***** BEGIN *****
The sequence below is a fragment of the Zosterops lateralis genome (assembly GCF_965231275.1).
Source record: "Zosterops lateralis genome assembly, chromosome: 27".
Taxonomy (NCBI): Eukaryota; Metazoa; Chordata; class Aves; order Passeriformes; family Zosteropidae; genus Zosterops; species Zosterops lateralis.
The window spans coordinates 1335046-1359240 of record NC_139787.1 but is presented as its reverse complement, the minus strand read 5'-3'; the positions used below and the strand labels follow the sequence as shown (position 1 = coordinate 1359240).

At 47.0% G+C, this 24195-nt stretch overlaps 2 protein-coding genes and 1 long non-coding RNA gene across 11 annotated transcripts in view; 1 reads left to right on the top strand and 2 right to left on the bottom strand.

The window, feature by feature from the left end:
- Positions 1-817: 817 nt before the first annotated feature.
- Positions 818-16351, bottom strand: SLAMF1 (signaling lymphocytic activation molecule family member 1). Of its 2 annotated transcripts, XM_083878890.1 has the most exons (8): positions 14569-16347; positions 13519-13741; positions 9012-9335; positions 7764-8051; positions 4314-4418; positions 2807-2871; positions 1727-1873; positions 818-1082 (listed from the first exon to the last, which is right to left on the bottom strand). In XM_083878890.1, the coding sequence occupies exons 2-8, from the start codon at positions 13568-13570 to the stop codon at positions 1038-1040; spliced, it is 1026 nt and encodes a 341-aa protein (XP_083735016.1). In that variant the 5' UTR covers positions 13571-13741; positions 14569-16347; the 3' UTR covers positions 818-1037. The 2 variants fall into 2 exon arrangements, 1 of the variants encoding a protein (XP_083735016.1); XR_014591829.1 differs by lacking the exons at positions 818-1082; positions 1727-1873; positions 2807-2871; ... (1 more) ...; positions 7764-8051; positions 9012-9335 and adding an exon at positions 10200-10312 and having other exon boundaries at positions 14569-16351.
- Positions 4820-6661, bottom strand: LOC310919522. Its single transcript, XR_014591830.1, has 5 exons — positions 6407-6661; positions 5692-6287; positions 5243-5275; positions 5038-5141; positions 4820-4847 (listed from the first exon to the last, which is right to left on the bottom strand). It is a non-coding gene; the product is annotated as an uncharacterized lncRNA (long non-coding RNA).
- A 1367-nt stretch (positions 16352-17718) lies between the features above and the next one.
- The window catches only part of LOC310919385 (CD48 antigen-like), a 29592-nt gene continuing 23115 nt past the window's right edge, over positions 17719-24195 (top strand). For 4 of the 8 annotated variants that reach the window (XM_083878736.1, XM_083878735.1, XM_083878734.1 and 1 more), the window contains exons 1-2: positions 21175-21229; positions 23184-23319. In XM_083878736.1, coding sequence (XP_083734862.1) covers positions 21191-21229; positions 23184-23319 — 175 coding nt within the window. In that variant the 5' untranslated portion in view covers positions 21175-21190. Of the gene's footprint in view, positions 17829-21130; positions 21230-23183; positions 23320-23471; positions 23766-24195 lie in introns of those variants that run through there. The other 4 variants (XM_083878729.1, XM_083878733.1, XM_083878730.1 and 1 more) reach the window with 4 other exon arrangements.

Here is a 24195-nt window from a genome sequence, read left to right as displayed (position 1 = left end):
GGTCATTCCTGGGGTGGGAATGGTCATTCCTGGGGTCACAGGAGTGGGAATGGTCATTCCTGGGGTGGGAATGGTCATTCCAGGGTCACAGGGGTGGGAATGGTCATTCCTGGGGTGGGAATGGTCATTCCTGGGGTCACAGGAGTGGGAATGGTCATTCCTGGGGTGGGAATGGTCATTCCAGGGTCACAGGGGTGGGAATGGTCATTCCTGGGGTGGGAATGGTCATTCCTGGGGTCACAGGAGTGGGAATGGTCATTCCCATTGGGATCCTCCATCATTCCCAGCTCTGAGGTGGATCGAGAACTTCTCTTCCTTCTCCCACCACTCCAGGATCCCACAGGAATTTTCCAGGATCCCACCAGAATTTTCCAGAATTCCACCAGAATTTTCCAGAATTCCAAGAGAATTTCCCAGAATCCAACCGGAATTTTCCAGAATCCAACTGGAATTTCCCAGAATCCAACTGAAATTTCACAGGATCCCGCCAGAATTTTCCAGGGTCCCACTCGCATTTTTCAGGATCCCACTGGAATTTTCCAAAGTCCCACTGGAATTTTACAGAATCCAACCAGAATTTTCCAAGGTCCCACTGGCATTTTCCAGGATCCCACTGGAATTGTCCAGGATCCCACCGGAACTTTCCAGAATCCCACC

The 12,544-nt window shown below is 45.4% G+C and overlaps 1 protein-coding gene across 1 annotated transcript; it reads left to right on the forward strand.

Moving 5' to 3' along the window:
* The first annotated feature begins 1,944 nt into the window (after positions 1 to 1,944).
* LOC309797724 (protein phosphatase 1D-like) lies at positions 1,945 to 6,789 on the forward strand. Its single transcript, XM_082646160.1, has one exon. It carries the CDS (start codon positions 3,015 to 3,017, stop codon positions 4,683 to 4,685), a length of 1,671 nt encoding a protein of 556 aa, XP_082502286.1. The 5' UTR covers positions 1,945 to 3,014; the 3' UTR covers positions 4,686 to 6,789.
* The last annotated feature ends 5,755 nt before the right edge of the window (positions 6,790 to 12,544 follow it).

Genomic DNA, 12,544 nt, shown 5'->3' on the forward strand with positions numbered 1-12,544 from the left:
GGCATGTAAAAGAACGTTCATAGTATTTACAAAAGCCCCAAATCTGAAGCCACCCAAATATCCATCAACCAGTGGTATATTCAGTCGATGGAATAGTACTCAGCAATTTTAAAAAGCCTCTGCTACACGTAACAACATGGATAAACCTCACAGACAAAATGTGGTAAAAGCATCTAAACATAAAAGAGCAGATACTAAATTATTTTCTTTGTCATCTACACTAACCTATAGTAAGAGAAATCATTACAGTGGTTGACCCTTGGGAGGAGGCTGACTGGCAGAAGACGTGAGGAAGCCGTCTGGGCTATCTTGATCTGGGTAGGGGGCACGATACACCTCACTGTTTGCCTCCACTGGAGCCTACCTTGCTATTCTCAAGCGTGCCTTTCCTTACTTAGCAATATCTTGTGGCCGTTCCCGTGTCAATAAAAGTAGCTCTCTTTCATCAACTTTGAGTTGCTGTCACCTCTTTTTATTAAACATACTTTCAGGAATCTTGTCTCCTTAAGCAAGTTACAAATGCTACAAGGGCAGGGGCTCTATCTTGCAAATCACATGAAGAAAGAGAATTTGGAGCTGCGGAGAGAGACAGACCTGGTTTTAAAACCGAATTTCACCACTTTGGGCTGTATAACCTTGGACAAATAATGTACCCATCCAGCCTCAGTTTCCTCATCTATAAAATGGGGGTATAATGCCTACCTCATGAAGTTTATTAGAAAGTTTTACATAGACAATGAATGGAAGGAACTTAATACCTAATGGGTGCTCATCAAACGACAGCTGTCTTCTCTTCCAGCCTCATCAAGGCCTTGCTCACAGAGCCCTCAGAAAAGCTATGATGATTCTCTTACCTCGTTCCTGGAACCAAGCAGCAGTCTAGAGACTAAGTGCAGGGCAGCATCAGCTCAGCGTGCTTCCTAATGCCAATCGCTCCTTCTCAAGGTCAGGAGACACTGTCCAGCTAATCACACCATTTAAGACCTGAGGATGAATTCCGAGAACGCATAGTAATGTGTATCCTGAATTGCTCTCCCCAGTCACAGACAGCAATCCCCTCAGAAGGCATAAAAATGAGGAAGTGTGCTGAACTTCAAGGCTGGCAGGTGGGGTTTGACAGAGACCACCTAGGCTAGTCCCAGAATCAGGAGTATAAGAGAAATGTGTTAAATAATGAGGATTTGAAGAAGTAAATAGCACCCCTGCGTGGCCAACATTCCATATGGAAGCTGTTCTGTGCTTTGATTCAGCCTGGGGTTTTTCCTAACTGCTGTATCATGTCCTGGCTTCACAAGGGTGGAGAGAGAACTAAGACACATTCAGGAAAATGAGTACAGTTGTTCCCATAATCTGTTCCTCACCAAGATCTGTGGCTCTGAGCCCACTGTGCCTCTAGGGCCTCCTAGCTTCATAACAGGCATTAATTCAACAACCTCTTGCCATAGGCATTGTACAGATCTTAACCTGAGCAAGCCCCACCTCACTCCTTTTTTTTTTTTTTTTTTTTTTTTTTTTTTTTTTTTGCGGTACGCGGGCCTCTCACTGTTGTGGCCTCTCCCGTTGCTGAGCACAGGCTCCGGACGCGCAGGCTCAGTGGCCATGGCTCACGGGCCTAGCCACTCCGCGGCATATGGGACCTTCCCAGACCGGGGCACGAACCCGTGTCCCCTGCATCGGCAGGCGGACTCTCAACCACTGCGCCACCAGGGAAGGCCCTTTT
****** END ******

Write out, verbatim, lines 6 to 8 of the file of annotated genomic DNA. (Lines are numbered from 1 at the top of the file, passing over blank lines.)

The window, feature by feature from the left end:
- Positions 1-817: 817 nt before the first annotated feature.
- Positions 818-16351, bottom strand: SLAMF1 (signaling lymphocytic activation molecule family member 1). Of its 2 annotated transcripts, XM_083878890.1 has the most exons (8): positions 14569-16347; positions 13519-13741; positions 9012-9335; positions 7764-8051; positions 4314-4418; positions 2807-2871; positions 1727-1873; positions 818-1082 (listed from the first exon to the last, which is right to left on the bottom strand). In XM_083878890.1, the coding sequence occupies exons 2-8, from the start codon at positions 13568-13570 to the stop codon at positions 1038-1040; spliced, it is 1026 nt and encodes a 341-aa protein (XP_083735016.1). In that variant the 5' UTR covers positions 13571-13741; positions 14569-16347; the 3' UTR covers positions 818-1037. The 2 variants fall into 2 exon arrangements, 1 of the variants encoding a protein (XP_083735016.1); XR_014591829.1 differs by lacking the exons at positions 818-1082; positions 1727-1873; positions 2807-2871; ... (1 more) ...; positions 7764-8051; positions 9012-9335 and adding an exon at positions 10200-10312 and having other exon boundaries at positions 14569-16351.